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Climate Change Politics in Latin America and the Caribbean  

Matías Franchini

What is the role of the Latin American and the Caribbean (LAC) countries in the global governance of climate change? Are they contributing to the intensification of the climate crisis or mitigating it? To answer these questions, we must examine these countries’ participation in international climate negotiations, the path of their domestic climate policies, and the trajectory of their greenhouse gas emissions. The LAC region is a moderate conservative actor in climate governance because it is not a major emitter (8% of the world total) and its average level of per capita emissions is slightly lower than the world’s average. However, the diverse climate policy experiences in the LAC region have not been able to significantly reduce emissions or change the path of development toward a low emission future. In the international realm, the region has failed to meaningfully cooperate in the United Nations climate change negotiations or incorporate climate change into their regional integration initiatives. However, the patterns of diversity and fragmentation in terms of climate commitment are probably more visible than the common ones, as LAC countries vary widely in terms of volume and trajectory of emissions, climate political instruments at the domestic level, and cooperative efforts in the international arena. As the climate crisis deepens, LAC countries will face a monumental test to adapt to increasing temperatures, rising sea levels, enhanced climate variability, and extreme weather events. It is also imperative for the region’s countries to increase their level of climate commitment and implement stronger measures both nationally and internationally, finding deeper ways to cooperate in managing one of the major global governance problems facing humanity.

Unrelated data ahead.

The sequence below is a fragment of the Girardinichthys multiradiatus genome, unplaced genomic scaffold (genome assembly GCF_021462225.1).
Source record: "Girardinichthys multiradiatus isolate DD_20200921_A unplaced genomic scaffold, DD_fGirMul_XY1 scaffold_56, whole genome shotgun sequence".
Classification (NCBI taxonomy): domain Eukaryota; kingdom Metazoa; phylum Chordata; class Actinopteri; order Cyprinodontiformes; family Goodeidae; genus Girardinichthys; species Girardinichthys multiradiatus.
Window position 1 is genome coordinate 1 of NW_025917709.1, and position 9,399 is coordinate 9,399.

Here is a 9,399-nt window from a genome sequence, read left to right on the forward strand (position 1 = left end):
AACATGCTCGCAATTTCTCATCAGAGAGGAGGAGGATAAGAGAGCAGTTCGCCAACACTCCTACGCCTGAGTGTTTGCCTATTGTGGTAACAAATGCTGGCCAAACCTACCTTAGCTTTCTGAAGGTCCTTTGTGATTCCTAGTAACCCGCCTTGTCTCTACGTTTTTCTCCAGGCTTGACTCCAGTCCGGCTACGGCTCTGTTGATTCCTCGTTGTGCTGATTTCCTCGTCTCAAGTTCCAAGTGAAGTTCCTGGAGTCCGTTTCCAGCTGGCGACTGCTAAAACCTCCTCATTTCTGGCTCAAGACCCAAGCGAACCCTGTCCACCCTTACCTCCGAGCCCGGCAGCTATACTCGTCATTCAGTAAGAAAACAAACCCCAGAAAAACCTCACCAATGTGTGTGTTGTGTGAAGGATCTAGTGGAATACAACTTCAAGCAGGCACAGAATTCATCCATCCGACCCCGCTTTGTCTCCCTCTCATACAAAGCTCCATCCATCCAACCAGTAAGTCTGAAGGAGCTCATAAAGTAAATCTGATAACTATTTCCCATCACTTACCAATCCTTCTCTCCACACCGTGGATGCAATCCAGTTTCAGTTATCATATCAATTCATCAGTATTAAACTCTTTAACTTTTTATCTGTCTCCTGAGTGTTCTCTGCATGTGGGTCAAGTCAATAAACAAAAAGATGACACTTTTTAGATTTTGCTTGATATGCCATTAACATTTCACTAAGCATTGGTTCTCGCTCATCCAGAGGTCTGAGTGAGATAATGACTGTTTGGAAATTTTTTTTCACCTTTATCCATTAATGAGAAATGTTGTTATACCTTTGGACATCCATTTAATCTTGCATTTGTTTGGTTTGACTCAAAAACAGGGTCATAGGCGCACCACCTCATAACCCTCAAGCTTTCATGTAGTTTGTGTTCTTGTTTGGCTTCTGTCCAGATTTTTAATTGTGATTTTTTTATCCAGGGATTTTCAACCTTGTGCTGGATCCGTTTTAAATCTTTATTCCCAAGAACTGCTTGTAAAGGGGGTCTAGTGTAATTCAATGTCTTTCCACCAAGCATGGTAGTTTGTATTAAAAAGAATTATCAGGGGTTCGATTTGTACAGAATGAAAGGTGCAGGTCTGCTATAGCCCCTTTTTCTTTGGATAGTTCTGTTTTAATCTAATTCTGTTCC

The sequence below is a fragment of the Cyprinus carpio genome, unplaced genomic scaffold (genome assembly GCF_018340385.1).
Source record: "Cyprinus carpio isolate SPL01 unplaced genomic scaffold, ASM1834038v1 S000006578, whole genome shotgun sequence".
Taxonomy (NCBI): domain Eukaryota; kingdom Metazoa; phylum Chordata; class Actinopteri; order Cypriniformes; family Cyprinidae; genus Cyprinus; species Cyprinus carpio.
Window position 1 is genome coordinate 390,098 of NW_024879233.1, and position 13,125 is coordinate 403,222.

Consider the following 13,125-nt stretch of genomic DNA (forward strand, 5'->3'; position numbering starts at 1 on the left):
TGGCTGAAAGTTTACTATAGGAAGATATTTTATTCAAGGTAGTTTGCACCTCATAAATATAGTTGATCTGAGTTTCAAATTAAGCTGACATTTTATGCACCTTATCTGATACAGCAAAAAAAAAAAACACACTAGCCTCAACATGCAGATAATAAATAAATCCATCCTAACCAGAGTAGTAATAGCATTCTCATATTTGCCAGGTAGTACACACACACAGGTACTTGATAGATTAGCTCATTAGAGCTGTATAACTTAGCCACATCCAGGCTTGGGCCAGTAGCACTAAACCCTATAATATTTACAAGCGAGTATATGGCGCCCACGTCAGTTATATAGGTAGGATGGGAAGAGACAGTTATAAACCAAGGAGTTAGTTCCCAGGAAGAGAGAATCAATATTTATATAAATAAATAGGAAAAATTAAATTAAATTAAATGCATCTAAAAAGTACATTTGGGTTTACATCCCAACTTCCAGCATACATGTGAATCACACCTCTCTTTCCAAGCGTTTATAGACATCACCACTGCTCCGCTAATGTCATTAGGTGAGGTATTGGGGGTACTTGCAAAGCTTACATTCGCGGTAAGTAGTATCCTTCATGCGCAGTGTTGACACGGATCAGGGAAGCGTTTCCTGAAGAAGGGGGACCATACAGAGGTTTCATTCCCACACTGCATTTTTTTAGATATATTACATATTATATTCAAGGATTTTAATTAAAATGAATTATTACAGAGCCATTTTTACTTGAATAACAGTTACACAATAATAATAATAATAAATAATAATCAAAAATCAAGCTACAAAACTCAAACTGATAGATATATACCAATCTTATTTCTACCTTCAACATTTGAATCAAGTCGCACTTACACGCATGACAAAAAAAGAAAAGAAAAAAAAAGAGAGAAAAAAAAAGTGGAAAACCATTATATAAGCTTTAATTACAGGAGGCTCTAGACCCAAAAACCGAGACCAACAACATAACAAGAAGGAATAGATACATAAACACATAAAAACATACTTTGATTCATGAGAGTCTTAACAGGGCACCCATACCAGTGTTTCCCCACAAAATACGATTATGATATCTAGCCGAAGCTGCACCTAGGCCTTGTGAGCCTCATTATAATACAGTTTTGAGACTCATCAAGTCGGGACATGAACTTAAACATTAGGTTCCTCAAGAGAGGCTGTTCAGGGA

Climate and Environmental Crises  

Victor Galaz

Climate change is increasingly being framed as a “climate crisis.” Such a crisis could be viewed both to unfold in the climate system, as well as to be induced by it in diverse areas of society. Following from current understandings of modern crises, it is clear that climate change indeed can be defined as a “crisis.” As the Intergovernmental Panel on Climate Change 1.5oC special report elaborates, the repercussions of a warming planet include increased food insecurity, increased frequency and intensity of severe droughts, extreme heat waves, the loss of coral reef ecosystems and associated marine species, and more. It is also important to note that a range of possible climate-induced crises (through, e.g., possible increased food insecurity and weather extremes) will not be distributed evenly, but will instead disproportionally affect already vulnerable social groups, communities, and countries in detrimental ways. The multifaceted dimensions of climate change allow for multiple interpretations and framings of “climate crisis,” thereby forcing us to acknowledge the deeply contextual nature of what is understood as a “crisis.” Climate change and its associated crises display a number of challenging properties that stem from its connections to basically all sectors in society, its propensity to induce and in itself embed nonlinear changes such as “tipping points” and cascading shocks, and its unique and challenging long-term temporal dimensions. The latter pose particularly difficult decision-making and institutional challenges because initial conditions (in this case, carbon dioxide emissions) do not result in immediate or proportional responses (say, global temperature anomalies), but instead play out through feedbacks among the climate system, oceans, the cryosphere, and changes in forest biomes, with some considerable delays in time. Additional challenges emerge from the fact that early warnings of pending so-called “catastrophic shifts” face numerous obstacles, and that early responses are undermined by a lack of knowledge, complex causality, and severe coordination challenges.